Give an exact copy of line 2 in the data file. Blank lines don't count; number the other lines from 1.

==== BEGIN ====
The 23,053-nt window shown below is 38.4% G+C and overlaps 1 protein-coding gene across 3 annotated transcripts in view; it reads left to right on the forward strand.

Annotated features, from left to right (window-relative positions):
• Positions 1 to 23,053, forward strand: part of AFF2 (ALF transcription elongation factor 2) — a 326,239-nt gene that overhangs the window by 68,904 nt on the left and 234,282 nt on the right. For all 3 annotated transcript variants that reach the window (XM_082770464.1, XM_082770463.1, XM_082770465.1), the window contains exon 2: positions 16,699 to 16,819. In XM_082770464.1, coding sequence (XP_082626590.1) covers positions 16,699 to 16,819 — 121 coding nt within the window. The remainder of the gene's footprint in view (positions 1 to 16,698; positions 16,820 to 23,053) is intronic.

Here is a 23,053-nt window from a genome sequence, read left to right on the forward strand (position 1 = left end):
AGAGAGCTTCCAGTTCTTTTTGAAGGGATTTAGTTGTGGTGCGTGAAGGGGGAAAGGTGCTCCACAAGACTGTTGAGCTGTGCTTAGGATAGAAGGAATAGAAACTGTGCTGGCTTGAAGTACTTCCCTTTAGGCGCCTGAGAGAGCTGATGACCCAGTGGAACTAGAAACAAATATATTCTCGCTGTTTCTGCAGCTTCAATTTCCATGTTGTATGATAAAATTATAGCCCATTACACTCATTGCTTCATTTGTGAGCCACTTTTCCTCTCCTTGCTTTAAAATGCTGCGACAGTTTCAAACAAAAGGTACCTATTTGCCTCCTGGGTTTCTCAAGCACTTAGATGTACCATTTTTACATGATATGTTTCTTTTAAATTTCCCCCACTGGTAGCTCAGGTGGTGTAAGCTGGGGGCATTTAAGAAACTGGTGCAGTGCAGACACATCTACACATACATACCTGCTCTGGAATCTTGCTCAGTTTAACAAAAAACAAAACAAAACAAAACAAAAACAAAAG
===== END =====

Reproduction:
Annotated features, from left to right (window-relative positions):